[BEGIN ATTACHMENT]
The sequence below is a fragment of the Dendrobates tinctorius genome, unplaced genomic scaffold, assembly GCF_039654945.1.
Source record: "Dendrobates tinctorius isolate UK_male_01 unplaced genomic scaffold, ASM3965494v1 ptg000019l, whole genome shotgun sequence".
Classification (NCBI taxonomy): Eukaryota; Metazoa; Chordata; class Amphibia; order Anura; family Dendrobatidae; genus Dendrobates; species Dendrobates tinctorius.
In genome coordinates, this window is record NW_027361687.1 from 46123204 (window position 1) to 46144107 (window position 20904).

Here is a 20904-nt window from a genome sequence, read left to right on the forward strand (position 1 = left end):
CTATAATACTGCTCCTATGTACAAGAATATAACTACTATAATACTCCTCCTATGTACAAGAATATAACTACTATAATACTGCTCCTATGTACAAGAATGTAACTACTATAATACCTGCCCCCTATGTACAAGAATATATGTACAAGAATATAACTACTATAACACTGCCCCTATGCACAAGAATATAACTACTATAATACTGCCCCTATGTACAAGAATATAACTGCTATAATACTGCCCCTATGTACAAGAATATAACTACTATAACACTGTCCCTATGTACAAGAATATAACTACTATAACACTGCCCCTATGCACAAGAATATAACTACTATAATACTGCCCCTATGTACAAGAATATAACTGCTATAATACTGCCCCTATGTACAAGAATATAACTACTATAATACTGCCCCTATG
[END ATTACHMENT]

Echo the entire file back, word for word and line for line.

The sequence below is a fragment of the Dendrobates tinctorius genome, unplaced genomic scaffold, assembly GCF_039654945.1.
Source record: "Dendrobates tinctorius isolate UK_male_01 unplaced genomic scaffold, ASM3965494v1 ptg000019l, whole genome shotgun sequence".
Classification (NCBI taxonomy): Eukaryota; Metazoa; Chordata; class Amphibia; order Anura; family Dendrobatidae; genus Dendrobates; species Dendrobates tinctorius.
In genome coordinates, this window is record NW_027361687.1 from 46123204 (window position 1) to 46144107 (window position 20904).

Here is a 20904-nt window from a genome sequence, read left to right on the forward strand (position 1 = left end):
CTATAATACTGCTCCTATGTACAAGAATATAACTACTATAATACTCCTCCTATGTACAAGAATATAACTACTATAATACTGCTCCTATGTACAAGAATGTAACTACTATAATACCTGCCCCCTATGTACAAGAATATATGTACAAGAATATAACTACTATAACACTGCCCCTATGCACAAGAATATAACTACTATAATACTGCCCCTATGTACAAGAATATAACTGCTATAATACTGCCCCTATGTACAAGAATATAACTACTATAACACTGTCCCTATGTACAAGAATATAACTACTATAACACTGCCCCTATGCACAAGAATATAACTACTATAATACTGCCCCTATGTACAAGAATATAACTGCTATAATACTGCCCCTATGTACAAGAATATAACTACTATAATACTGCCCCTATG